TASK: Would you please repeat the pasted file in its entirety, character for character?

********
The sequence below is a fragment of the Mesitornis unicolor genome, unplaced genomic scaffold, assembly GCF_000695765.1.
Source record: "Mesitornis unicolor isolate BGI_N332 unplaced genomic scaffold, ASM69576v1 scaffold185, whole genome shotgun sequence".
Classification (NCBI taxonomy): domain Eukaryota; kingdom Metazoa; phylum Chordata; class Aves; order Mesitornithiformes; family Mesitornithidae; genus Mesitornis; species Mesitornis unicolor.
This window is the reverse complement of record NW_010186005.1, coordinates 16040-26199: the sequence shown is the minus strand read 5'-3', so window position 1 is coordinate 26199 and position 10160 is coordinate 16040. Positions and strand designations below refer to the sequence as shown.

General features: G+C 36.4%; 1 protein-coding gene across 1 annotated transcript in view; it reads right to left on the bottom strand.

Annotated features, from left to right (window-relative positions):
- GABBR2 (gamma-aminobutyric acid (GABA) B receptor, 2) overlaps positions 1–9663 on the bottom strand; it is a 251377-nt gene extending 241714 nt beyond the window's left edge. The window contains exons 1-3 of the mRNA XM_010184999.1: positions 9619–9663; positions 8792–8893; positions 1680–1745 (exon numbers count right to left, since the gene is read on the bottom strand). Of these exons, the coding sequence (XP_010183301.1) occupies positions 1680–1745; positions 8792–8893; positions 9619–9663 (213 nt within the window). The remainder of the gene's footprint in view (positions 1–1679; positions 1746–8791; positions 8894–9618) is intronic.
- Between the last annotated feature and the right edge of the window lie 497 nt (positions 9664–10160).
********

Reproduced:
The sequence below is a fragment of the Mesitornis unicolor genome, unplaced genomic scaffold, assembly GCF_000695765.1.
Source record: "Mesitornis unicolor isolate BGI_N332 unplaced genomic scaffold, ASM69576v1 scaffold185, whole genome shotgun sequence".
Classification (NCBI taxonomy): domain Eukaryota; kingdom Metazoa; phylum Chordata; class Aves; order Mesitornithiformes; family Mesitornithidae; genus Mesitornis; species Mesitornis unicolor.
This window is the reverse complement of record NW_010186005.1, coordinates 16040-26199: the sequence shown is the minus strand read 5'-3', so window position 1 is coordinate 26199 and position 10160 is coordinate 16040. Positions and strand designations below refer to the sequence as shown.

General features: G+C 36.4%; 1 protein-coding gene across 1 annotated transcript in view; it reads right to left on the bottom strand.

Annotated features, from left to right (window-relative positions):
- GABBR2 (gamma-aminobutyric acid (GABA) B receptor, 2) overlaps positions 1–9663 on the bottom strand; it is a 251377-nt gene extending 241714 nt beyond the window's left edge. The window contains exons 1-3 of the mRNA XM_010184999.1: positions 9619–9663; positions 8792–8893; positions 1680–1745 (exon numbers count right to left, since the gene is read on the bottom strand). Of these exons, the coding sequence (XP_010183301.1) occupies positions 1680–1745; positions 8792–8893; positions 9619–9663 (213 nt within the window). The remainder of the gene's footprint in view (positions 1–1679; positions 1746–8791; positions 8894–9618) is intronic.
- Between the last annotated feature and the right edge of the window lie 497 nt (positions 9664–10160).